Thursday, 8.19.04: World Immigrants Day
Originally written in August 2000: a writing collaborative exercise proposing a big August holiday.
World Immigrants Day
Summers in the U.S.A. are punctuated by patriotic holidays. Memorial Day (for the war dead) is the big capital letter that starts off the summer sentence on the last Monday in May. Independence Day on July 4 is the semicolon separating the active early summer from the deep lazy summer, which comes to a screeching halt on the first Monday of September, Labor Day. Period.
August needs a planetary holiday. The World needs a planetary holiday. Something that can be celebrated as easily by summer-lazy Northern-Hemispherians as by winter-bound Southern-Hemispherians. Something non-Christians donít have to grit their teeth over.
Of course, itís impossible to find something that everyone is universally joyous about, so itís better to find something that can be interpreted in different ways by different peoples Ė something that can be used to build appreciation for one another. Thus: World Immigrants Day.
(Oh sure, the Palestinians will whine about Jewish immigrants. But take a day off, fellas. Let your kids hear about the Diaspora and the Holocaust for an hour, then look into your own immigrant past.)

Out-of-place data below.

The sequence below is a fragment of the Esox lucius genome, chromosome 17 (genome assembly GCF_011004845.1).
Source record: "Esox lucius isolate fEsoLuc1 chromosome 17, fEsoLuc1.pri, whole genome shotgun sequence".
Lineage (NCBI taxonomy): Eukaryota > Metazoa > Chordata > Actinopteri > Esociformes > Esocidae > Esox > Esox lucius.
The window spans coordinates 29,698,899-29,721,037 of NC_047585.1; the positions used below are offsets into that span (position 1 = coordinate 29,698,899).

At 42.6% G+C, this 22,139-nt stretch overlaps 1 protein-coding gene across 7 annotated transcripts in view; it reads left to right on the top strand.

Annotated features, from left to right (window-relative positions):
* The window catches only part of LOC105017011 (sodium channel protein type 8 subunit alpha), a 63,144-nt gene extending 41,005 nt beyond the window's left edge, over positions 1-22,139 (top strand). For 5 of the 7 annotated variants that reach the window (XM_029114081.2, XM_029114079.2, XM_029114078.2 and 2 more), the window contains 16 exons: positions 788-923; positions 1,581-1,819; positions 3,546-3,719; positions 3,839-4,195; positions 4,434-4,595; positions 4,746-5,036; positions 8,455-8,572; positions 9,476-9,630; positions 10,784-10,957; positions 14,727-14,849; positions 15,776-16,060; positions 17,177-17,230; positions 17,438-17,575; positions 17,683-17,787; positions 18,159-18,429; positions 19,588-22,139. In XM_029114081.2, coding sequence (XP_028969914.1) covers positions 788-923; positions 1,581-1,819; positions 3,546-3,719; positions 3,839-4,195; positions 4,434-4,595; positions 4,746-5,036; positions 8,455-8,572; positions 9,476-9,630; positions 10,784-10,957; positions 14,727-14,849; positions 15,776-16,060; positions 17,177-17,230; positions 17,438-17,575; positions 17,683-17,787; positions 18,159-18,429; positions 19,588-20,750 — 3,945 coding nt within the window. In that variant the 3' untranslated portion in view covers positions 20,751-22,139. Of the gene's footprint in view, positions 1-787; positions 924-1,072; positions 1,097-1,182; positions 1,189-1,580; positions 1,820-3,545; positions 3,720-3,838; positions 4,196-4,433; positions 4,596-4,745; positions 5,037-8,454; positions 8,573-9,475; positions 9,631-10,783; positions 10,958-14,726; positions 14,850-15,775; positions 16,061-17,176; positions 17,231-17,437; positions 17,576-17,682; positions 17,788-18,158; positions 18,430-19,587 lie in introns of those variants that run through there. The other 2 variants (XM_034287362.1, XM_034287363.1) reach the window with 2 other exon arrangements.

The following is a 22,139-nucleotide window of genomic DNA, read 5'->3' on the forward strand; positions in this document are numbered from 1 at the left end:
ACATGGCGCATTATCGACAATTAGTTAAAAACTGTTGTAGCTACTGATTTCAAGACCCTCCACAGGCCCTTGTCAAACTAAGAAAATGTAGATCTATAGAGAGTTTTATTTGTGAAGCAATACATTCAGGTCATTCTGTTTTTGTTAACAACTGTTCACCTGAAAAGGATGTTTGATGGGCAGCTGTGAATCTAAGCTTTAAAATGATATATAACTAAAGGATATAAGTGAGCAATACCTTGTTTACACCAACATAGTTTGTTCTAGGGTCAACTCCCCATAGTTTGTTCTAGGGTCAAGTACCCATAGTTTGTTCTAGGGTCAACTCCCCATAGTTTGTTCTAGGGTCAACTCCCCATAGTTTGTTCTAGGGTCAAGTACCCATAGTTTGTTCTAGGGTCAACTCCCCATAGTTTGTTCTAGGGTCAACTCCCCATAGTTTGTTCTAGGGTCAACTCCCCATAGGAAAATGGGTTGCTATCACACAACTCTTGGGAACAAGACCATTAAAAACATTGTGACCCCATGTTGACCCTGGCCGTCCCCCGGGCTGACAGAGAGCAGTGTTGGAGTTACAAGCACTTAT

The holiday would be richer, I think, if we allowed it to be bittersweet. Those who Got Immigrated would be first in line Ė victims of the slave trade and deported prisoners. Political, economic, and religious refugees would have their turn to lament the tearing out of their roots.
Whatever the circumstances, the strength and fortitude of newcomers canít be denied. They are resented and despised. They upset the status quo. They compete for resources. Often, they can only look forward to their grandchildren enjoying the fruits of their courage.
For those driven to intellectualize everything (and those who have to produce the dayís public radio programs), we can try to imagine a world where everyone stayed home or moved only into territory not already occupied by humans. Peaceful? Boring? Inbred and disease-ridden?
For those who just want to have fun: scrapbooks and pilgrimages to the old immigrant neighborhoods or other history-steeped shrine. (My mother found the log cabin built by her great-great grandfather, a potato-famine refugee, who somehow found himself in Missouri. Every summer she manages to drop by to visit the woman who has restored it.)
In addition to the de rigeur ethnic festivals, I also propose bead exchanges. The bead is a great symbol for trade and the restless spirit. (Think of traditional Tibetan necklaces: a hundred years ago they managed to get not only Chinese turquoise but also Baltic amber and Mediterranean coral.) People would prepare for the day by making or collecting beads that symbolize the immigrant group that they identify with most, then trade them away on Immigrants Day, to end the celebrations draped in fabulous ropes of beads.
A special case are people who were adopted at an early age. They can consider themselves immigrants, a special class of refugee, making their way in a world that is never quite an easy fit for them, allowing themselves a bit of nostalgia for a genetic community that had to say goodbye.
My only rule: The day canít be used as an excuse to stoke hatred (hear that, Miami?). No fighting. No killing.
Photo: My grandmother Bridget Dunne, shortly after she immigrated from Ireland, in 1914.